Over the ensuing three months, when the station offered the tactical contest, its ratings bounced back modestly, at least to the point where the market manager was satisfied and felt that his decision to spend a small amount on tactical contesting versus a more significant investment on a strategic marketing campaign was vindicated. Unfortunately, the station’s second ratings recovery was short-lived, and its share dropped to roughly the same levels as when we first began working with it once the tactical contesting ended. A post-mortem on the ratings data revealed that its audience shot up when a new heavy user of the station joined the PPM panel; it subsequently dropped when another heavy user in the panel “aged out” of the station’s target demographic.

Fast forward 18 months and I’m happy to report that the station has now turned in its sixth consecutive month in the top five of its target demographic. How did this happen?

A new market manager took over and she—with a lot of prodding from the station’s program director—successfully lobbied corporate for a strategic external marketing campaign that creatively and effectively communicated to the market what the station’s music mix was all about. She also secured funding for a second Plan Developer perceptual study we recently completed, and we were able to detect significant progress with the station’s music images and measure a strong correlation between those improved music images and listenership to the station. More progress needs to be made—and the station is tentatively budgeted to repeat the external marketing campaign early next year—but everyone involved with the station has the same strategic vision and is dedicated to the long-term process of strengthening its brand.

There are many takeaways from this music radio-centric story that also apply no matter which audio-based media— including public radio, spoken word radio, streaming, podcasting, or the music industry—you work in and no matter what metrics you rely upon to measure usage. They include:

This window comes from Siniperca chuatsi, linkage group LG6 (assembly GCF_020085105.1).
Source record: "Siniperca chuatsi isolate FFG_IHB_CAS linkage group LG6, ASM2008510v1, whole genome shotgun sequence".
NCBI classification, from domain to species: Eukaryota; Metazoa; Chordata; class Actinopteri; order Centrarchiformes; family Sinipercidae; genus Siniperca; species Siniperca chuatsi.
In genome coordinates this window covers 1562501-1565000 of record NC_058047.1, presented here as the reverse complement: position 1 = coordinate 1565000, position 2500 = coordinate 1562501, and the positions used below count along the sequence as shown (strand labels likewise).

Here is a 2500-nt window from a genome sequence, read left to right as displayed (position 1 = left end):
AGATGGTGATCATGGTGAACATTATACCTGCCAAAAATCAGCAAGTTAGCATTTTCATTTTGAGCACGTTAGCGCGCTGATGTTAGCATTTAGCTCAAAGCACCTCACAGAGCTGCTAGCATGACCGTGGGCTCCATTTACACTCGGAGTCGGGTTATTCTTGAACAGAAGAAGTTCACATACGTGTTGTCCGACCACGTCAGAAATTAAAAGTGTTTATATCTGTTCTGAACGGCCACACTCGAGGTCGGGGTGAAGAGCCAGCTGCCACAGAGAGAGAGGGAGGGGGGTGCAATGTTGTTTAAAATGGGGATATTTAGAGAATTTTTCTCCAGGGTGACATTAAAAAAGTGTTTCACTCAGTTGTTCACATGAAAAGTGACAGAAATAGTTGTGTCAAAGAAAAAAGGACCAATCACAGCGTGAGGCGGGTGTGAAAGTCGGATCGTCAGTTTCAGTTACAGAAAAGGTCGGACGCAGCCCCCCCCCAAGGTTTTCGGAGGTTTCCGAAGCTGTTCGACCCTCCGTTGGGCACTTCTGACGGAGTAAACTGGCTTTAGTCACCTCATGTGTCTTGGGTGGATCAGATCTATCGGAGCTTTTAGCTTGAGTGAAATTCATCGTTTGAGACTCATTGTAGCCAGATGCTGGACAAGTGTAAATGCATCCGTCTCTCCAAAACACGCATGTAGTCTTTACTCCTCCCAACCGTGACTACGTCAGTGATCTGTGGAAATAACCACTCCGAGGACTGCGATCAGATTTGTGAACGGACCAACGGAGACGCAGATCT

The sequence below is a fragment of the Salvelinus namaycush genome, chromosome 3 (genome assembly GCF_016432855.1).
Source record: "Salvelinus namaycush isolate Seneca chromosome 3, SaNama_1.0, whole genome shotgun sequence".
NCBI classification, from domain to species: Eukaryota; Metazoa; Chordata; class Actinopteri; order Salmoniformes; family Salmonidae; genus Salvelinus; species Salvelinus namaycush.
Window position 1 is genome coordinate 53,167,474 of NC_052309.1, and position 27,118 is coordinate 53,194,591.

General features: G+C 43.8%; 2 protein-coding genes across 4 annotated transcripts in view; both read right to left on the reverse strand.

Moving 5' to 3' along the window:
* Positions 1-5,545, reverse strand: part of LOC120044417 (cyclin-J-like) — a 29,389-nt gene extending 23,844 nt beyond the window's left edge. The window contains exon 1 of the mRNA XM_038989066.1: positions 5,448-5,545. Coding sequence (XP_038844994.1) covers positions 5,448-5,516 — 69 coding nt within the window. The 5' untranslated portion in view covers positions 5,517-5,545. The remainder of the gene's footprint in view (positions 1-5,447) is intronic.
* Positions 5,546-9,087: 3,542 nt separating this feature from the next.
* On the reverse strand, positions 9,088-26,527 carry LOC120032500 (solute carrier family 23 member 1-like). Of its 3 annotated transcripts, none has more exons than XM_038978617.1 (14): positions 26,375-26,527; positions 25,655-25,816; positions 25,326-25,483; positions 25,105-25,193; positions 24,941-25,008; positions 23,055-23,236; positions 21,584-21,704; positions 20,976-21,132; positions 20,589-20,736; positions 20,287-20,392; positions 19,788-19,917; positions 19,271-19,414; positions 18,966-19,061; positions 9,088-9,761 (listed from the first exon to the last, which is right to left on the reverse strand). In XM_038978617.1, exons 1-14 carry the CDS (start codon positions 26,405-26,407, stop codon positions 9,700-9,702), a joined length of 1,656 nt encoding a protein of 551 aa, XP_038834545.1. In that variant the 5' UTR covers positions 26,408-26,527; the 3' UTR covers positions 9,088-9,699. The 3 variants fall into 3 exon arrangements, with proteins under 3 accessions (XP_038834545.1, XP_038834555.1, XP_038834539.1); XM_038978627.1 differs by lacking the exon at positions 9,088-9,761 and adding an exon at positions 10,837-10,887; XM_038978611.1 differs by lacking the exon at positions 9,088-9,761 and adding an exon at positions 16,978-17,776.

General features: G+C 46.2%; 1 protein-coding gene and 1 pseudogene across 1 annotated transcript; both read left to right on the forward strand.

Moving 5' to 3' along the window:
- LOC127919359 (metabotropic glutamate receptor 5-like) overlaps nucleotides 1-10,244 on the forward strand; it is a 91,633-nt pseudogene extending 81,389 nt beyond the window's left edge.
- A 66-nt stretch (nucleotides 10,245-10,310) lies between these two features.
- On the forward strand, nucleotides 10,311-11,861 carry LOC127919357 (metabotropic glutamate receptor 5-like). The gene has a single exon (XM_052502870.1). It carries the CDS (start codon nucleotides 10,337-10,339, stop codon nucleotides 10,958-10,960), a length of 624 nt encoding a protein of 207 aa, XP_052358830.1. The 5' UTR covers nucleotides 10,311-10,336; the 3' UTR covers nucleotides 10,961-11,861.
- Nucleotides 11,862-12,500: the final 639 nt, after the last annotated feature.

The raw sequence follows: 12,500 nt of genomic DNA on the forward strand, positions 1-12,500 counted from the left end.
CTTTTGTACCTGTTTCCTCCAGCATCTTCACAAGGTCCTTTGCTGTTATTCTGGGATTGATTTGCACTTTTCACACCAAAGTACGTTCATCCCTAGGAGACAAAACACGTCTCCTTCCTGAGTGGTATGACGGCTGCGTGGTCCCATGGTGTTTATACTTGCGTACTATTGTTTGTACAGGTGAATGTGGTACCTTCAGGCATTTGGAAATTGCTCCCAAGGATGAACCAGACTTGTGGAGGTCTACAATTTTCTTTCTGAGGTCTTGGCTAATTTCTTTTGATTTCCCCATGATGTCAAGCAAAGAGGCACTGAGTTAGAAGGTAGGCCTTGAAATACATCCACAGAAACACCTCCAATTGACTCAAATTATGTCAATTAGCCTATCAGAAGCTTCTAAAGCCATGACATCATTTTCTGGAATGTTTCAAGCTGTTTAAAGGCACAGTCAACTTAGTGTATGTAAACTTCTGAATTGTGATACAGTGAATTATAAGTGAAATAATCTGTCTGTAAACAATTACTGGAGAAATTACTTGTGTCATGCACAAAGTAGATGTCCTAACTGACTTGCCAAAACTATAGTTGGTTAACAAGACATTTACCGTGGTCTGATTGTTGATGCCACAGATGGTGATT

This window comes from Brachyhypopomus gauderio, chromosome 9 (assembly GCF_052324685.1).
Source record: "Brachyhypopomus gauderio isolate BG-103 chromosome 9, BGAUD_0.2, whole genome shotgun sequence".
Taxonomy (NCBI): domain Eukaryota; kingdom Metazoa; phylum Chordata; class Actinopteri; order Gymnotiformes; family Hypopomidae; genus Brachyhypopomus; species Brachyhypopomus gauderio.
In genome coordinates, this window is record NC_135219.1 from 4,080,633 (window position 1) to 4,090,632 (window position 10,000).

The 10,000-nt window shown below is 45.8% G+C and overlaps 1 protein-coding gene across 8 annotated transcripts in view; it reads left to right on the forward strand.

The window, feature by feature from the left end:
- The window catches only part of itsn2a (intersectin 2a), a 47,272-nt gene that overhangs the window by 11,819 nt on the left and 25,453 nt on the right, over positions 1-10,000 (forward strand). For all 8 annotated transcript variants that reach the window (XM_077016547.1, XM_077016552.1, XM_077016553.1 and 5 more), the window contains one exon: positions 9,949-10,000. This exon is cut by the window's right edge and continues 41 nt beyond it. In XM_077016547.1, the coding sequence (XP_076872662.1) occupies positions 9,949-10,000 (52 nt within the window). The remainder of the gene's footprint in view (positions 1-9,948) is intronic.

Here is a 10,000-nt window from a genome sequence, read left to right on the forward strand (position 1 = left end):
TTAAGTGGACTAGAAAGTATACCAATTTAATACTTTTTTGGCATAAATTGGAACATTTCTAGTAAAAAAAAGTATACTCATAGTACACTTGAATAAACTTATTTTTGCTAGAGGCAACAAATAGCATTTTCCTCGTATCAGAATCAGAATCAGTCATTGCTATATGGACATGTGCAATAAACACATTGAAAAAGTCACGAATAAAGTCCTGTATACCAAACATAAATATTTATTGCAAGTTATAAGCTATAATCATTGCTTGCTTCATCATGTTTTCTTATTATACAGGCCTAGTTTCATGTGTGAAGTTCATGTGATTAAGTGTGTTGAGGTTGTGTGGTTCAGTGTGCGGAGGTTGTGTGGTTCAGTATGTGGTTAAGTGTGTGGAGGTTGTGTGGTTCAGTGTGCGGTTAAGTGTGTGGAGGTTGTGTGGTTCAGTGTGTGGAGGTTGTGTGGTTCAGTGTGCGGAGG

• Interpreting changes in listenership to your station, stream, podcast, or music is nearly impossible without research-based insights into why those changes occur.
  • The impact of contests and other tactics designed to drive increased usage without also strengthening your brand will be short-lived.

For radio stations, targeting meter carriers is a fool’s errand; build a brand and deliver great content and the ratings will take care of themselves in the long run.

Demonstrate the Power of Audio Advertising With a Brand Lift Study

You may have seen this announcement last week when Coleman Insights introduced our AscendSM Brand Lift Study service. This marks the culmination of more than a year of work with clients who came to us looking to demonstrate the effectiveness of the advertising campaigns their clients conducted with them.

On the surface, the launch of Ascend may seem a bit out of character for our firm. After all, for more than 45 years we have built a reputation for providing programming-oriented insights to clients in the radio, podcasting, and streaming industries. You may see Ascend as a tool for the sales department and I would not dispute such a conclusion.

So why did we launch Ascend? Beyond the obvious goal of growing our business, there are two reasons that drove this decision.

Ascend Brand Lift Study

First, our “superpower” is helping our clients build strong brands and develop great content through high-quality research. Such a skill set is a perfect match for our clients’ selling efforts, as we can provide insights into how well a campaign strengthens an advertiser’s brand and how the spots it features communicate messages to consumers. We have done this in the past when helping radio stations get consumers’ responses to their external marketing efforts; much of what we have learned from doing so translates into providing feedback on the campaigns of other advertisers.

Second, and perhaps more importantly, we are big believers in the power of audio advertising. I have remained bullish on the future of radio even as the audio landscape has fragmented, and radio’s share of the listening pie has declined. Why? Quite simply, well-executed radio advertising campaigns continue to deliver impressive results for advertisers. In many cases, radio campaigns do so more efficiently than other advertising platforms.